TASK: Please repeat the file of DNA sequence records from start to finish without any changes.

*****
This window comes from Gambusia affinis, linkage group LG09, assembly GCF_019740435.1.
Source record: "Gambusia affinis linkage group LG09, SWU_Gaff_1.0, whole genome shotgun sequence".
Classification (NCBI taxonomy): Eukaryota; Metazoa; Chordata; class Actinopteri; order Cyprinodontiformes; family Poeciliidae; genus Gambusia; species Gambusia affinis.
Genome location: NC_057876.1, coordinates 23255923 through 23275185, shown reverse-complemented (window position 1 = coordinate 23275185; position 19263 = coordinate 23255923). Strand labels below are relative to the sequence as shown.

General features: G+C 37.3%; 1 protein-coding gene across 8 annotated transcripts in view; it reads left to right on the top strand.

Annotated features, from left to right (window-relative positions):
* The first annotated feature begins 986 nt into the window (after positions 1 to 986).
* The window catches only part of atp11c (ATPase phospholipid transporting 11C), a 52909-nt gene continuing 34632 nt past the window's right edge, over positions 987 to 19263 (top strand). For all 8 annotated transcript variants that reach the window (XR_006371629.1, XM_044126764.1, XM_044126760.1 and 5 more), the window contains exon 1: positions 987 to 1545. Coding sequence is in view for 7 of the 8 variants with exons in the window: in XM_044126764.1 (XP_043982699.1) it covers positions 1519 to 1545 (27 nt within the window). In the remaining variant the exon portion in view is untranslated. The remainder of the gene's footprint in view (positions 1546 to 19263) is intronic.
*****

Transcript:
This window comes from Gambusia affinis, linkage group LG09, assembly GCF_019740435.1.
Source record: "Gambusia affinis linkage group LG09, SWU_Gaff_1.0, whole genome shotgun sequence".
Classification (NCBI taxonomy): Eukaryota; Metazoa; Chordata; class Actinopteri; order Cyprinodontiformes; family Poeciliidae; genus Gambusia; species Gambusia affinis.
Genome location: NC_057876.1, coordinates 23255923 through 23275185, shown reverse-complemented (window position 1 = coordinate 23275185; position 19263 = coordinate 23255923). Strand labels below are relative to the sequence as shown.

General features: G+C 37.3%; 1 protein-coding gene across 8 annotated transcripts in view; it reads left to right on the top strand.

Annotated features, from left to right (window-relative positions):
* The first annotated feature begins 986 nt into the window (after positions 1 to 986).
* The window catches only part of atp11c (ATPase phospholipid transporting 11C), a 52909-nt gene continuing 34632 nt past the window's right edge, over positions 987 to 19263 (top strand). For all 8 annotated transcript variants that reach the window (XR_006371629.1, XM_044126764.1, XM_044126760.1 and 5 more), the window contains exon 1: positions 987 to 1545. Coding sequence is in view for 7 of the 8 variants with exons in the window: in XM_044126764.1 (XP_043982699.1) it covers positions 1519 to 1545 (27 nt within the window). In the remaining variant the exon portion in view is untranslated. The remainder of the gene's footprint in view (positions 1546 to 19263) is intronic.